If LM Funding cannot squeeze the money out of the homeowner, no problem. They simply foreclose on the property. Then, depending on the agreement with the association, LM may split the proceeds of the sale, or pay the association its full proceeds, then lease and hold the property for sale at a later date.

A quick glance at LM Fundings Investor page reveals that, at the present time, a good chunk of their revenue is generated by collecting rent payments and selling off some of its REO inventory.

While association-governed communities might benefit from a short-term infusion of cash, the long-term effect of exploiting its financially distressed homeowners pits neighbor against neighbor, and leaves the homeowner caught in a negative collection cycle with even less ability to pay ongoing assessments or special assessments.

Ultimately, foreclosure sales tend to drive down appraised property values in any neighborhood, especially association-governed communities. Investors – including LM Funding – may profit from buying homes at a low price and selling at a higher price. But the association and its individual owners rarely benefit from lower comparable sales and thus, decreasing or stagnating property values.

In the long run, homeowners lose, and association-governed communities lose. But LM Funding and its affiliated companies collected millions in revenue at the height of the real estate foreclosure crisis.

That hardly seems like a fair arrangement.


Today, after wreaking all of this havoc and hardship, LM Funding  is operating at a loss, and may soon be out of business. After all, with fewer distressed properties on the market, business is not as brisk as it was a few years ago. Last October, the Tampa Bay Times reported that LM Funding had to cut salaries and lay off many of its staff members.

Chances are, if the class action lawsuit is successful, LM Funding will file for bankruptcy.

That would be another grossly unfair outcome. 

But, hey, condo and homeowners associations that fell into the LM Funding trap were able to get their fair share of assessments up front.

It looked too good to be true, and it was.



1 thought on “Condo owner shares her LM Funding HOA horror story

  1. We hear once and a while that homeowners lose their home for amounts as low as $25, $80, $150 and CAI leads us to believe it is very rare. And yet we have these stories like what has happened to Ranya Hamza and the California guy with the gray tape on his hose that did in fact lose his home–how rare is this really? I would like to see us start a list–do we only hear of a few and there are many more? Or is it indeed rare and we hear about all the people who lose their homes (over minor things) because it is so outrageous?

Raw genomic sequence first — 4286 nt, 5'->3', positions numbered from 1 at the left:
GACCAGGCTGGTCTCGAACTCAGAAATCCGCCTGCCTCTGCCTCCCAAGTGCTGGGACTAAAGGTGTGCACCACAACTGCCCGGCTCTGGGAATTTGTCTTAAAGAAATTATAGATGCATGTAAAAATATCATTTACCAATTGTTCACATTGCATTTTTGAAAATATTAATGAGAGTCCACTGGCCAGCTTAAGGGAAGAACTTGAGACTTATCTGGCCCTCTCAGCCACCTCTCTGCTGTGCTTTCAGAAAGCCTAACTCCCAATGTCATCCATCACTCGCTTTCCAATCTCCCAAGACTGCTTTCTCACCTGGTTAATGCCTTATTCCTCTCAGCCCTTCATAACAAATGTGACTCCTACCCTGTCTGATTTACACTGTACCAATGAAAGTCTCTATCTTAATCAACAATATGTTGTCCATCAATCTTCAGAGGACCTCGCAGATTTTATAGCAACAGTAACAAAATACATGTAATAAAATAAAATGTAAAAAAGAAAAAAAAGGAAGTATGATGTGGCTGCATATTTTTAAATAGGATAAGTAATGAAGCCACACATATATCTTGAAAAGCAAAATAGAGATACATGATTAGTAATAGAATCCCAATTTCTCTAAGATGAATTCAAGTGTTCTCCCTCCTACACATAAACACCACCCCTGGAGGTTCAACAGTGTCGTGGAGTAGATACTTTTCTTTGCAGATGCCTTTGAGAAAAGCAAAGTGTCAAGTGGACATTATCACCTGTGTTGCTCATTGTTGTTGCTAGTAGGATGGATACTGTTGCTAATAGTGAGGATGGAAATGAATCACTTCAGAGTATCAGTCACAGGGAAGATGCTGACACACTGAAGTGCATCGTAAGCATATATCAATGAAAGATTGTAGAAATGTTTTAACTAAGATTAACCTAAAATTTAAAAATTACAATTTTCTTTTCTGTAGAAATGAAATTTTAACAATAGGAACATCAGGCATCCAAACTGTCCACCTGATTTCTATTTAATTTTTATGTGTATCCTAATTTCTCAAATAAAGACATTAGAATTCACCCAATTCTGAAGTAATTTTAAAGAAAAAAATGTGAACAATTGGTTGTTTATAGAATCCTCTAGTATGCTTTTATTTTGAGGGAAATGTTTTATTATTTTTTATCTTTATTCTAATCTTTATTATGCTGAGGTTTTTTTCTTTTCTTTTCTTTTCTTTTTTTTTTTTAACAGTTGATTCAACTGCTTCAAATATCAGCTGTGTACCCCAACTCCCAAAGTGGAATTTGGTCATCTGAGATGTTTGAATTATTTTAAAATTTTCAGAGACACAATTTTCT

I remember the law firm (Vial Fotheringham) that gave us the ploy, “it’s unfair to those that pay their dues”. However, the problem is, we never lost the money unless the person went bankrupt because it could not be sold until we were paid. In fact, we made money because interest accrued. There was no loss. So the sales ploy was a farce. When our board hired them, we had around $100,000 in past due debts. One year later we had $144,000 in past debt–and a huge bill for collections. Our HOA actually lost a lot of money because of the deception and a naive board and membership. They had also told us that we would pay little to nothing for their “Assessment Enhancement” program. But the fine print read that if owners lived out of state or the debt was noncollectable that we would have to pay. Due to an inept president who did not understand the contract and apparently could not read the fine print, he turned over everything, even the noncollectable and out of state owners and we lost lost lost. A group of owners fought turning over collections to them, but few owners understood the reality. All they heard was, “Its unfair we have to pay for the deadbeats.” Well, ended up that they did not pay for the deadbeats–they paid for the legal fees and we went more in the rears then ever.

    In Utah, lawyers are exempt from the Fair Debt Collections laws. So their unfair practices are not monitored or curbed. Thank you for the article.